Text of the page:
33

Class Digenea
Anatomy

Anatomy (adult form)
-Size ranges from .16 mm to 5.7 cm.
-Most are flattened & oval shaped.
-Have a powerful oral sucker that surrounds the mouth.
-Strong muscular pharynx just below oral sucker.
-Most are hermaphroditic.
*many are self-fertilizing.

34

Fasciola hepatica
What animal(s) does it infect?

Ruminants (mostly)

35

Fasciola hepatica
General Characteristics

Adults
-Matures in bile duct of host.
-Leaf shaped.
-Hermaphroditic.
-Adult body is basically a little bag of male & female repro organs
-Have an oral sucker surrounding mouth & a ventral sucker.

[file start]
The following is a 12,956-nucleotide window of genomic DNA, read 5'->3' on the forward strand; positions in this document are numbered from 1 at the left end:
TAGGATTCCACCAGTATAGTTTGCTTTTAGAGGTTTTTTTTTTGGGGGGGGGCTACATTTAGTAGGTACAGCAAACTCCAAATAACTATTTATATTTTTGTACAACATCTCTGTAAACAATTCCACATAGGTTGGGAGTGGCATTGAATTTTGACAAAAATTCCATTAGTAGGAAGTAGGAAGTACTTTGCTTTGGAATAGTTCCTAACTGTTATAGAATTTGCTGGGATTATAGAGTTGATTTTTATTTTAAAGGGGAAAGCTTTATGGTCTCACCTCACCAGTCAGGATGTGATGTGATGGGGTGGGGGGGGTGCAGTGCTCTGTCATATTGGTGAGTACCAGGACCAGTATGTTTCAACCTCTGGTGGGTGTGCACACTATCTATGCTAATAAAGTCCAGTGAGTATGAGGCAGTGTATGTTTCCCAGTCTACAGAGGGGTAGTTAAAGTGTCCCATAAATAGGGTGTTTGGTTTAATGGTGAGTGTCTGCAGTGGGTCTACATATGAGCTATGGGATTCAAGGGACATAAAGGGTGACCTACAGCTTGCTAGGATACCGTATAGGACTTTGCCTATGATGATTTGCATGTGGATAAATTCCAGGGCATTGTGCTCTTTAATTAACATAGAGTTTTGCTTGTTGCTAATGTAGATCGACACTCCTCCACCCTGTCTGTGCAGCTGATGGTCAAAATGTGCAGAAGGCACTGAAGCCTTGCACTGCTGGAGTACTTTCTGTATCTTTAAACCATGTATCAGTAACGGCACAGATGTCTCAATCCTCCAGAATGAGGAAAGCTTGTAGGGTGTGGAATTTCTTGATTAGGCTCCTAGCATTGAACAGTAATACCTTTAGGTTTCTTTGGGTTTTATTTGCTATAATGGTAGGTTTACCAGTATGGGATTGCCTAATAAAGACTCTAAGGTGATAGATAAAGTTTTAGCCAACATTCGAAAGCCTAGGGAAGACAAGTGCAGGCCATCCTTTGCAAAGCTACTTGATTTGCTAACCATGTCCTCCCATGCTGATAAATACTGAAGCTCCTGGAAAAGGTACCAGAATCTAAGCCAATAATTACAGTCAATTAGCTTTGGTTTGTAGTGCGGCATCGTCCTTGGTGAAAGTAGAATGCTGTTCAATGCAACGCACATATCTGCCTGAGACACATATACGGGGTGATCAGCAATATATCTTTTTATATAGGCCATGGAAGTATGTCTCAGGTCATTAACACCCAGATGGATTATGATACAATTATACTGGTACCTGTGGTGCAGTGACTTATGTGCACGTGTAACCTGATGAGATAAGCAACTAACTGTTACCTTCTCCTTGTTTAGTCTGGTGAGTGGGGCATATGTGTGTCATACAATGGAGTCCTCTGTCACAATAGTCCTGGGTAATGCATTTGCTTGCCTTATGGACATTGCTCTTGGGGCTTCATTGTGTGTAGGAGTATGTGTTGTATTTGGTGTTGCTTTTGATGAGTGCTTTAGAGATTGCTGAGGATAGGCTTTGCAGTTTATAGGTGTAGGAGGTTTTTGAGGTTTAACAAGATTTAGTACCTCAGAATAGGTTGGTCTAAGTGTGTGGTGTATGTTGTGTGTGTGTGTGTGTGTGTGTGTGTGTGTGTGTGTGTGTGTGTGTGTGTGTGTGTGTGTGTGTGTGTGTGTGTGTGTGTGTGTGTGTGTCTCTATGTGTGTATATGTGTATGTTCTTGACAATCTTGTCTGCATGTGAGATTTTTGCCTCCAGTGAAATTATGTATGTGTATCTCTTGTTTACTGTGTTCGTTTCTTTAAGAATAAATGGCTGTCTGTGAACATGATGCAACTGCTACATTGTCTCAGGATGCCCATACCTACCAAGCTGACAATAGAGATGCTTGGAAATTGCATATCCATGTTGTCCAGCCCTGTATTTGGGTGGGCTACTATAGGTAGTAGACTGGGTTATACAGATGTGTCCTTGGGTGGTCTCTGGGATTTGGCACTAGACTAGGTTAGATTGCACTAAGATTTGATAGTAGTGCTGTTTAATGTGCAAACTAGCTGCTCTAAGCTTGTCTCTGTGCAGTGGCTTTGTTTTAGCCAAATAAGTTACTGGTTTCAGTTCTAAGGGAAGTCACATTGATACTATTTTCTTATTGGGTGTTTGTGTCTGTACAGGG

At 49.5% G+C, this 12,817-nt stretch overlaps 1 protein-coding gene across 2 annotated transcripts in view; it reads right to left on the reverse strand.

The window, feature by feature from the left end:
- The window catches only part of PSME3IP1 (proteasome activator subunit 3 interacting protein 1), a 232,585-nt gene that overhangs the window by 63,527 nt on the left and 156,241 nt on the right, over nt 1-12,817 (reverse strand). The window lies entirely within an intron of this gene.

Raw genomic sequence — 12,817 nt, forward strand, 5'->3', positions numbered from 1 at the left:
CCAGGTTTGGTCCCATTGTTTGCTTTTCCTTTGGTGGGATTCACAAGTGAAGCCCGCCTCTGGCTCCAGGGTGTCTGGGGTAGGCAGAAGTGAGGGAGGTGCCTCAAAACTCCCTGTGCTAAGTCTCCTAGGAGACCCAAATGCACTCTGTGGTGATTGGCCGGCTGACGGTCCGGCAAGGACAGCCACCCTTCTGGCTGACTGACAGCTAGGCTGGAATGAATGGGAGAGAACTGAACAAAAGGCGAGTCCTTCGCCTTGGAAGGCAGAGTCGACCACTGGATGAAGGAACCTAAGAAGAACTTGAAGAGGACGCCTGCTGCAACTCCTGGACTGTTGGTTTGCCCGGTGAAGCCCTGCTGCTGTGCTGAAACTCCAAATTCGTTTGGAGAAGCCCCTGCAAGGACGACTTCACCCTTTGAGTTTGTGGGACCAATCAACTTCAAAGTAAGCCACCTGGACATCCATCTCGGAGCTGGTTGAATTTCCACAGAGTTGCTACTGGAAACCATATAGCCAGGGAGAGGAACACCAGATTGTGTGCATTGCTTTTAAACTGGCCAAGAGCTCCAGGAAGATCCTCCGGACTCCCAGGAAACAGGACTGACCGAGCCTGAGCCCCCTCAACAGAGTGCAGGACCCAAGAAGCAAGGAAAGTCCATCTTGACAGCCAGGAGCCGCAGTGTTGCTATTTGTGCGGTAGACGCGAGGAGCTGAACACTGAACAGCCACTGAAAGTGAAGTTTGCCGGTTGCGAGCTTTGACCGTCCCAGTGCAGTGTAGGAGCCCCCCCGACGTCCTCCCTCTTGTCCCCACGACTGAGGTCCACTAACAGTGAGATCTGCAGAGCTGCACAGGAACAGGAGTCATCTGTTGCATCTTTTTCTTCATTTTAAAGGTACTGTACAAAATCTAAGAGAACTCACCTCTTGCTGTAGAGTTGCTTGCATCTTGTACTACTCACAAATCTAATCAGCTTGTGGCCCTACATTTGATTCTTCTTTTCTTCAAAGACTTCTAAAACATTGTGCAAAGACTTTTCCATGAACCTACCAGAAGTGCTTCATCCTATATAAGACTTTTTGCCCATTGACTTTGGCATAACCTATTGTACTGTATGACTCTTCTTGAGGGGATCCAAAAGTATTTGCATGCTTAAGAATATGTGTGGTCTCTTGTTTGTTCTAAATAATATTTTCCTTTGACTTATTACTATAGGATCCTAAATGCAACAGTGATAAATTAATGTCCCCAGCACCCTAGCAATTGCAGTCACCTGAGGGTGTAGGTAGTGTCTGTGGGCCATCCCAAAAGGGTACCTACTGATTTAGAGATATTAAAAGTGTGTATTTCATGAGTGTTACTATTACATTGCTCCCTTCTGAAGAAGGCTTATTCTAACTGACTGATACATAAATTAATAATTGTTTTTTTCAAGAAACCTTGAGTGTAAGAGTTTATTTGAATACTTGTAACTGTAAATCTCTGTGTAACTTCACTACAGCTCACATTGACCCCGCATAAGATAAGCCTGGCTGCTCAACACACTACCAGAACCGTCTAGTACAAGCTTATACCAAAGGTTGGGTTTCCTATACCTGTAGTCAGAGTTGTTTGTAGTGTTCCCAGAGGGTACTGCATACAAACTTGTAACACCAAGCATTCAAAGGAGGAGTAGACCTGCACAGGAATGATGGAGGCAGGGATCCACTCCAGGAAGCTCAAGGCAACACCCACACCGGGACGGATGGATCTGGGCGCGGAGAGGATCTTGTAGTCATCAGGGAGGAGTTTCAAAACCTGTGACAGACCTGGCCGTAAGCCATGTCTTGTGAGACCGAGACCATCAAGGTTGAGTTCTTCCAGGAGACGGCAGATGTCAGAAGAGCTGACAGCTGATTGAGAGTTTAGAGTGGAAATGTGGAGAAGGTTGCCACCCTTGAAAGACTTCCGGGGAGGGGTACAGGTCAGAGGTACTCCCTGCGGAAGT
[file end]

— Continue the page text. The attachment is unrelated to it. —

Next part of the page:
36

Fasciola hepatica
Common Pathogens

Common Pathogens
-Fasciola hepatica
-Fasciola gigantica
-Fasciola magna

37

Fasciola hepatica
Life Cycle - Direct or Indirect

-Indirect
*IH: snail

38

Fasciola hepatica
Predilection Site

Bile Duct

39

Fasciola hepatica
Prepatent Period

8 to 10 weeks

40

Fasciola hepatica
Life Cycle

1. Adult live in bile ducts of mammalian host.
2. Eggs produced by adult go through intestines & are excreted in feces.
3. In the enviro, egg hatches to release a ciliated miracidium.
*juvenile form.
*2 to 4 weeks after excretion.
4. Miracidium penetrates the first IH.
*if it doesn't find an IH in 24 hours, it dies.
5. In the snail, the miracidium discards its ciliated “skin” & metamorphoses into a simple form called a sporocyst.
6. In the sporocyst, a number of embryos develop to form redia.
*redia grow & burst the sporocyst.
*are liberated in snail tissue.
*have mouths & digestive glands & eat their way through snail tissue.